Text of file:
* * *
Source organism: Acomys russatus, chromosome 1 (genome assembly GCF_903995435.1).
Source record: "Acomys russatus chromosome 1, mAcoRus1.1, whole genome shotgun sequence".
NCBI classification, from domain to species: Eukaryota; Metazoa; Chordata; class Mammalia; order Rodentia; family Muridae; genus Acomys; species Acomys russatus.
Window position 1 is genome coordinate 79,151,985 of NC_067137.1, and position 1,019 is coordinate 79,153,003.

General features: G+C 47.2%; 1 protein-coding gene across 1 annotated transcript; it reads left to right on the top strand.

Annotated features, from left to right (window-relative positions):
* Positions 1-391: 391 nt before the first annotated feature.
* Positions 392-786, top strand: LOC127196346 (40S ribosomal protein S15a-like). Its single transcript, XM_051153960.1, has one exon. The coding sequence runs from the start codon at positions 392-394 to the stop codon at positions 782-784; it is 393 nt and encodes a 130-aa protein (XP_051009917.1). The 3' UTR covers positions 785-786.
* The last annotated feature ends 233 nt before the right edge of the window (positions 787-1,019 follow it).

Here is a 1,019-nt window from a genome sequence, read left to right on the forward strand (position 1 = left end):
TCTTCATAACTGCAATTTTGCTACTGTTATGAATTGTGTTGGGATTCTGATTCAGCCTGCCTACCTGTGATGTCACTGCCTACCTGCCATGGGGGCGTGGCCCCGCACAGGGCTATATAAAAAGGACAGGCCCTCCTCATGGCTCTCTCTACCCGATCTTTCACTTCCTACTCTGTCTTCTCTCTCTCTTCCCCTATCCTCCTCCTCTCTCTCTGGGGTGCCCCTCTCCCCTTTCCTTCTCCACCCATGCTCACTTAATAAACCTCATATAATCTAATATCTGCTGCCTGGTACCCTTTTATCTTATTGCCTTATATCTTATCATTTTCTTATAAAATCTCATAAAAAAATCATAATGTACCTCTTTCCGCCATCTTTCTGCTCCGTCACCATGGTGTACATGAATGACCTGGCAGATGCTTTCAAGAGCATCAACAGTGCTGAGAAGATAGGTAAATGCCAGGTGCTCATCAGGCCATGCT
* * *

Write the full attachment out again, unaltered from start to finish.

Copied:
Source organism: Acomys russatus, chromosome 1 (genome assembly GCF_903995435.1).
Source record: "Acomys russatus chromosome 1, mAcoRus1.1, whole genome shotgun sequence".
NCBI classification, from domain to species: Eukaryota; Metazoa; Chordata; class Mammalia; order Rodentia; family Muridae; genus Acomys; species Acomys russatus.
Window position 1 is genome coordinate 79,151,985 of NC_067137.1, and position 1,019 is coordinate 79,153,003.

General features: G+C 47.2%; 1 protein-coding gene across 1 annotated transcript; it reads left to right on the top strand.

Annotated features, from left to right (window-relative positions):
* Positions 1-391: 391 nt before the first annotated feature.
* Positions 392-786, top strand: LOC127196346 (40S ribosomal protein S15a-like). Its single transcript, XM_051153960.1, has one exon. The coding sequence runs from the start codon at positions 392-394 to the stop codon at positions 782-784; it is 393 nt and encodes a 130-aa protein (XP_051009917.1). The 3' UTR covers positions 785-786.
* The last annotated feature ends 233 nt before the right edge of the window (positions 787-1,019 follow it).

Here is a 1,019-nt window from a genome sequence, read left to right on the forward strand (position 1 = left end):
TCTTCATAACTGCAATTTTGCTACTGTTATGAATTGTGTTGGGATTCTGATTCAGCCTGCCTACCTGTGATGTCACTGCCTACCTGCCATGGGGGCGTGGCCCCGCACAGGGCTATATAAAAAGGACAGGCCCTCCTCATGGCTCTCTCTACCCGATCTTTCACTTCCTACTCTGTCTTCTCTCTCTCTTCCCCTATCCTCCTCCTCTCTCTCTGGGGTGCCCCTCTCCCCTTTCCTTCTCCACCCATGCTCACTTAATAAACCTCATATAATCTAATATCTGCTGCCTGGTACCCTTTTATCTTATTGCCTTATATCTTATCATTTTCTTATAAAATCTCATAAAAAAATCATAATGTACCTCTTTCCGCCATCTTTCTGCTCCGTCACCATGGTGTACATGAATGACCTGGCAGATGCTTTCAAGAGCATCAACAGTGCTGAGAAGATAGGTAAATGCCAGGTGCTCATCAGGCCATGCT